The internal contradiction of capitalism is that it promotes cooperation and coordination among large groups of unrelated people and requires competition among providers for internal self regulation.

Absent outside intervention that contradiction always resolves with coordination among the providers – at the expense of consumers. Which means that free markets cannot exist without active intervention by governments.

CFOMally
CFOMally
1 year ago

I wonder Z, if you have ever gotten word that French, Goldberg et al have ever stumbled across your column? And if so, I wonder if some morning while getting ready they look in the mirror and say to themselves “My God he’s right, I’m an incompetent bafoon”.

Carl B.
Carl B.
Reply to  CFOMally
1 year ago

“I may be a buffoon but so what.” ” I’m rich and in this world that’s all that matters. “

Bartleby the Scrivner
Bartleby the Scrivner
Reply to  CFOMally
1 year ago

Yes, but they will be eaten last.
So they have that going for them.

Which is nice.

Wolf Barney
Wolf Barney
Reply to  CFOMally
1 year ago

Part of being an incompetent buffoon is being incapable of self-reflection. Most likely if French, Goldberg and Rubin stumbled across Zman’s content the automatic thought termination cliches would kick in. Nazi, fascist, racist.

Marko
Marko
Reply to  CFOMally
1 year ago

Don’t we all wish that the elite would read dissident media and say to themselves, “My God, he’s right!”

But the Greeks knew 2,500 years ago that is almost never the case.

Davidcito
1 year ago

The fact that the creators of The Matrix were two brothers who both became trans women shows that even they couldnt escape the matrix they thought they identified. They opted to be plugged back in and explore the fantasy world.

Dinodoxy
Dinodoxy
Reply to  Davidcito
1 year ago

The matrix is a straight forward techno gnostic play.

The liberal-enlightenment is a type of gnosticism.
That has logically led to the current insanity.

Rasqball
Rasqball
Reply to  Dinodoxy
1 year ago

Concise, and well-put:
Neo-Gnosticism is
The bane of these times.

Bartleby the Scrivner
Bartleby the Scrivner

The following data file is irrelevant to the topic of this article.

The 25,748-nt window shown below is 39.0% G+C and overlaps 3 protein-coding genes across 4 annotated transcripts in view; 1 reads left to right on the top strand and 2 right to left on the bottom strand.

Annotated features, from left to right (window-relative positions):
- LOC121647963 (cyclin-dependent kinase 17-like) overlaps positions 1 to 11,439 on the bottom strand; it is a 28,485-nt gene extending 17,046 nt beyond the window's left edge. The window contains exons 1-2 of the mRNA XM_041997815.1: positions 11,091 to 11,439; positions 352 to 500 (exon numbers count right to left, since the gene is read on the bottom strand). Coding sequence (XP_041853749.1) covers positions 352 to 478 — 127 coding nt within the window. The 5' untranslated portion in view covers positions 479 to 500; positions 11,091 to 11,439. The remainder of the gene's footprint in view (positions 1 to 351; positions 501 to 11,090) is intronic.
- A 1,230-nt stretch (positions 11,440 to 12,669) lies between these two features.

Reply to  Davidcito
1 year ago

When I first heard that they BOTH went full degenerate, I thought it was attention seeking.

Alas, I think they really are mentally ill.

What are the odds both would be nuts?

Wkathman
Wkathman
Reply to  Bartleby the Scrivner
1 year ago

“What are the odds both would be nuts?”

Given the primacy of genetics, it’s arguably not that surprising that two brothers would turn out cuckoo for cocoa puffs. That both would go full-on tranny, however, seems rather improbable. The fact that they were already Hollywood weirdos to begin with makes it at least a little less improbable.

David Wright
Member
Reply to  Wkathman
1 year ago

Touch the dark side and who knows what will happen.

RealityRules
RealityRules
Reply to  David Wright
1 year ago

Ha! Ha! I see what you did there.

Mycale
Mycale
Reply to  Wkathman
1 year ago

Apparently they were under the influence of some weird dominatrix and doing crazy sex stuff in LA. In other words, they are both sexual deviants who got off on the idea of being submissive, so they decided to “become” women. In other words, typical AGP case that the media/activists are desperate to conceal even though it’s the vast majority of cases these days.

(((They))) Live
(((They))) Live
Reply to  Davidcito
1 year ago

Chopped of their balls, and never made another good movie. SAD

Wkathman
Wkathman
Reply to  (((They))) Live
1 year ago

Can’t remember what the context was, but I was talking to a cousin of mine several days ago and I predicted that there will never be a worthwhile piece of art created by a trans-person. In retrospect, that’s a strange observation. My impression of trans-people is that they are narcissists too self-involved to ever create anything that might resonate with anybody outside their own little clique. That is the type of thinking that makes me an ogre by today’s standards.

Hemid
Hemid
Reply to  Wkathman
1 year ago

Likely true. I can only think of one quasi-tranny who was a notable artist, Genesis P-Orridge. He was never famous, but he was an influential “musicians’ musician” type (of a certain type). And he never had a general desire to be a woman, but a crazed obsession with becoming one specific woman—a folie à deux shared with that woman. But all idiosyncratic sexual madnesses (and a bunch of normal behaviors) are being subsumed under “trans,” so that’s what he was, now. They’ve started retconning normal men, too. One current academic project is Kurt Cobain, who now was a “trans woman”… Read more »

Ben the Layabout
Ben the Layabout
Reply to  Hemid
1 year ago

One of Cobain’s many disturbed/disturbing songs while Nirvana was extant: